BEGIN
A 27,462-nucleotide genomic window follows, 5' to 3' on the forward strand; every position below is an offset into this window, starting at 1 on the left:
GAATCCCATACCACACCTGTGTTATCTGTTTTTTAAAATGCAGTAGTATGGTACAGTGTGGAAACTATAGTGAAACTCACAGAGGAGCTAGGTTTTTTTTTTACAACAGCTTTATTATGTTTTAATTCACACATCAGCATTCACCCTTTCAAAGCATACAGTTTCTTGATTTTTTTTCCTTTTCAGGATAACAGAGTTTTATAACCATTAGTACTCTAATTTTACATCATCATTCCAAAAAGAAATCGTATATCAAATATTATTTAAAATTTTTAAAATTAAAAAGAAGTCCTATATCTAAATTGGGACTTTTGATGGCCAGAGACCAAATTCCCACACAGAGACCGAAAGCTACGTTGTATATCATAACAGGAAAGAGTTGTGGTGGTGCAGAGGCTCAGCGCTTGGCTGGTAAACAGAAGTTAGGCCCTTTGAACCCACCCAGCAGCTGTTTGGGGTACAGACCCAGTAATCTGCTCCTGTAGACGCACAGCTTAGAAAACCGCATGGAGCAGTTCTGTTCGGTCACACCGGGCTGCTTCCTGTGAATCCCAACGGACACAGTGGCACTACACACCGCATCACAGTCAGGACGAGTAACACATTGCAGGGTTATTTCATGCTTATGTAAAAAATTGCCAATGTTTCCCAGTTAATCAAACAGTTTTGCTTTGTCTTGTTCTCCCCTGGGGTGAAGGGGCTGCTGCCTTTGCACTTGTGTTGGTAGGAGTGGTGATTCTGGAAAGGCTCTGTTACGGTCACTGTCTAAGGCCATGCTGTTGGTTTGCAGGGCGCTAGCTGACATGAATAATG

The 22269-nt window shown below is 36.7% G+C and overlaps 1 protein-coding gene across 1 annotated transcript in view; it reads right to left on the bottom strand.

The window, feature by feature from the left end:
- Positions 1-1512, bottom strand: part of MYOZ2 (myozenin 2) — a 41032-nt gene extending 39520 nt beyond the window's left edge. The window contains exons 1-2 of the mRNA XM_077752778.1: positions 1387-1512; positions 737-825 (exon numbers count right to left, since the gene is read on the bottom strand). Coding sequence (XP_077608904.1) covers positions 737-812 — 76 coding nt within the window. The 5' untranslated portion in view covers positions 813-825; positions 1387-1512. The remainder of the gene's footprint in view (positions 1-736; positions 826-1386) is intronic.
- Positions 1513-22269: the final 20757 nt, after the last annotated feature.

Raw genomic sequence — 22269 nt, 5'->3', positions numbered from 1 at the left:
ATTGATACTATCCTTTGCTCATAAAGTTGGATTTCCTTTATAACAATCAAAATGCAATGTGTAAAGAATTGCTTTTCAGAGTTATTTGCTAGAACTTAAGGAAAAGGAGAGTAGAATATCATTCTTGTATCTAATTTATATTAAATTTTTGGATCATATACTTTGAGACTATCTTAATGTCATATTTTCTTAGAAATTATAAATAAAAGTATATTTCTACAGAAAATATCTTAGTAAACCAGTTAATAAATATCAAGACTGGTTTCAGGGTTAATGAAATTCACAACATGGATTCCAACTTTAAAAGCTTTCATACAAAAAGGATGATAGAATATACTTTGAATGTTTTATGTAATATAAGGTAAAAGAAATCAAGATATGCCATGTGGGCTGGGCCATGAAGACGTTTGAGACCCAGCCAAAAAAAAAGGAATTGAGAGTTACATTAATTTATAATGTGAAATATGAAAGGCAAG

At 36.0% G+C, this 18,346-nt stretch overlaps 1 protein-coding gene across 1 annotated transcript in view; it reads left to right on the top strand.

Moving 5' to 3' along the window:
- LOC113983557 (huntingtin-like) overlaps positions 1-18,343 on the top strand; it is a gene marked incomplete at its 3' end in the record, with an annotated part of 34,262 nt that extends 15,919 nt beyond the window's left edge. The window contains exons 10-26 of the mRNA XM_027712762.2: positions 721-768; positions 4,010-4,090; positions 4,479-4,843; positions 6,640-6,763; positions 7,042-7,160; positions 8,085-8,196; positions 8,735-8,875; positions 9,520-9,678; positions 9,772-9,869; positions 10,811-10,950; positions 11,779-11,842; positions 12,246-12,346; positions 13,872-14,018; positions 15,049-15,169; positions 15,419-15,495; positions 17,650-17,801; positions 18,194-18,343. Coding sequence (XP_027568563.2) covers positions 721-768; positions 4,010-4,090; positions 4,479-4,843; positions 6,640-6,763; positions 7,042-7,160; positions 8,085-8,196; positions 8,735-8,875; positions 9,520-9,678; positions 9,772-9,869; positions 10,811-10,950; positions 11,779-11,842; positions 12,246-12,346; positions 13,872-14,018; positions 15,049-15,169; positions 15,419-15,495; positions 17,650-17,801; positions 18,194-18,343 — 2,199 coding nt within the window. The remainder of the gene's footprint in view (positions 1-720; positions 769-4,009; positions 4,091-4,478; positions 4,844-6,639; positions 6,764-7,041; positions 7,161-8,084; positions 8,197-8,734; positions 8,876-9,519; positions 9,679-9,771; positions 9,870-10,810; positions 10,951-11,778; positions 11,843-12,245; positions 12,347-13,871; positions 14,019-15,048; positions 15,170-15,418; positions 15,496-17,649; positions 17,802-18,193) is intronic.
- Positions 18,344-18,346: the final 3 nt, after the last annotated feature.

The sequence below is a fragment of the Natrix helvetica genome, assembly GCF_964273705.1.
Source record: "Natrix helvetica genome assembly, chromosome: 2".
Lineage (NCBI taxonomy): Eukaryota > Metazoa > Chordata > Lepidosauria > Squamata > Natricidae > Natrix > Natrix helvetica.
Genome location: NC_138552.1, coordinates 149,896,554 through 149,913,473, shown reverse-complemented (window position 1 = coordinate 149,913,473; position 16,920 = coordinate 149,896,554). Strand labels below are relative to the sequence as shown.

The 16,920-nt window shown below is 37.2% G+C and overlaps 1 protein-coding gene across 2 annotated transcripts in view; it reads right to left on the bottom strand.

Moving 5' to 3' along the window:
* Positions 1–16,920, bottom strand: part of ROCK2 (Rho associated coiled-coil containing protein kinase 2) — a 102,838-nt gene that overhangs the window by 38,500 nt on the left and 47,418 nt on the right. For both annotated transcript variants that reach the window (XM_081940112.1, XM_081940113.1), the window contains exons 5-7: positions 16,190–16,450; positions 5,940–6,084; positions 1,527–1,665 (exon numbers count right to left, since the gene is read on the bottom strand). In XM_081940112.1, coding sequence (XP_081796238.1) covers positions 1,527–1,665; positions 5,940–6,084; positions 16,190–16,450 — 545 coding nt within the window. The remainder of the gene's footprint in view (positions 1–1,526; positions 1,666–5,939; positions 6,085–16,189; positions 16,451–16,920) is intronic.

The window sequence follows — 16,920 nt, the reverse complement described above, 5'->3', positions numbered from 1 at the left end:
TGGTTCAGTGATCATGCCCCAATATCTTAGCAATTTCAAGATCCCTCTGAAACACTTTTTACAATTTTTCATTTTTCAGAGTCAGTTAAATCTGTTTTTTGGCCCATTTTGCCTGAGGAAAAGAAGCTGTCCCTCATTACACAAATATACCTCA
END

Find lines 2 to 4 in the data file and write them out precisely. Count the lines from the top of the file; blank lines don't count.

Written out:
GAATCCCATACCACACCTGTGTTATCTGTTTTTTAAAATGCAGTAGTATGGTACAGTGTGGAAACTATAGTGAAACTCACAGAGGAGCTAGGTTTTTTTTTTACAACAGCTTTATTATGTTTTAATTCACACATCAGCATTCACCCTTTCAAAGCATACAGTTTCTTGATTTTTTTTCCTTTTCAGGATAACAGAGTTTTATAACCATTAGTACTCTAATTTTACATCATCATTCCAAAAAGAAATCGTATATCAAATATTATTTAAAATTTTTAAAATTAAAAAGAAGTCCTATATCTAAATTGGGACTTTTGATGGCCAGAGACCAAATTCCCACACAGAGACCGAAAGCTACGTTGTATATCATAACAGGAAAGAGTTGTGGTGGTGCAGAGGCTCAGCGCTTGGCTGGTAAACAGAAGTTAGGCCCTTTGAACCCACCCAGCAGCTGTTTGGGGTACAGACCCAGTAATCTGCTCCTGTAGACGCACAGCTTAGAAAACCGCATGGAGCAGTTCTGTTCGGTCACACCGGGCTGCTTCCTGTGAATCCCAACGGACACAGTGGCACTACACACCGCATCACAGTCAGGACGAGTAACACATTGCAGGGTTATTTCATGCTTATGTAAAAAATTGCCAATGTTTCCCAGTTAATCAAACAGTTTTGCTTTGTCTTGTTCTCCCCTGGGGTGAAGGGGCTGCTGCCTTTGCACTTGTGTTGGTAGGAGTGGTGATTCTGGAAAGGCTCTGTTACGGTCACTGTCTAAGGCCATGCTGTTGGTTTGCAGGGCGCTAGCTGACATGAATAATG

The 22269-nt window shown below is 36.7% G+C and overlaps 1 protein-coding gene across 1 annotated transcript in view; it reads right to left on the bottom strand.

The window, feature by feature from the left end: